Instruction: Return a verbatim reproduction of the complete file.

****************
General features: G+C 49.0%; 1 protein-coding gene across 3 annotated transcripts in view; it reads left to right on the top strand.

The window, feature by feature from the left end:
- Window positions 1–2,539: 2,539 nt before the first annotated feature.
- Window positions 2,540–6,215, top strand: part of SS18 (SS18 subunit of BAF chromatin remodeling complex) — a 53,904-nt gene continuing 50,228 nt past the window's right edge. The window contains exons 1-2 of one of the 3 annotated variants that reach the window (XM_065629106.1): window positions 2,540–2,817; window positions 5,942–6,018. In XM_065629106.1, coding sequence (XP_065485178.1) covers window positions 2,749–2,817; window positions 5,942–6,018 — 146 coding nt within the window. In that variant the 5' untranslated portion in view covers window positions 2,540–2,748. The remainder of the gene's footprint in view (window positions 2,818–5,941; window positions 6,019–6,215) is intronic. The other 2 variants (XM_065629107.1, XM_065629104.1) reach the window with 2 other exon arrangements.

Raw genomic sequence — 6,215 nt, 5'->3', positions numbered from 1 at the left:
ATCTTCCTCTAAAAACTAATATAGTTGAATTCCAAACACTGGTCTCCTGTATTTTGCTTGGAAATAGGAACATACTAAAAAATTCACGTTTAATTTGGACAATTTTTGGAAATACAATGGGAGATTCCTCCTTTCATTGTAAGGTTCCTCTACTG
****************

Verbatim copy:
General features: G+C 49.0%; 1 protein-coding gene across 3 annotated transcripts in view; it reads left to right on the top strand.

The window, feature by feature from the left end:
- Window positions 1–2,539: 2,539 nt before the first annotated feature.
- Window positions 2,540–6,215, top strand: part of SS18 (SS18 subunit of BAF chromatin remodeling complex) — a 53,904-nt gene continuing 50,228 nt past the window's right edge. The window contains exons 1-2 of one of the 3 annotated variants that reach the window (XM_065629106.1): window positions 2,540–2,817; window positions 5,942–6,018. In XM_065629106.1, coding sequence (XP_065485178.1) covers window positions 2,749–2,817; window positions 5,942–6,018 — 146 coding nt within the window. In that variant the 5' untranslated portion in view covers window positions 2,540–2,748. The remainder of the gene's footprint in view (window positions 2,818–5,941; window positions 6,019–6,215) is intronic. The other 2 variants (XM_065629107.1, XM_065629104.1) reach the window with 2 other exon arrangements.

Raw genomic sequence — 6,215 nt, 5'->3', positions numbered from 1 at the left:
ATCTTCCTCTAAAAACTAATATAGTTGAATTCCAAACACTGGTCTCCTGTATTTTGCTTGGAAATAGGAACATACTAAAAAATTCACGTTTAATTTGGACAATTTTTGGAAATACAATGGGAGATTCCTCCTTTCATTGTAAGGTTCCTCTACTG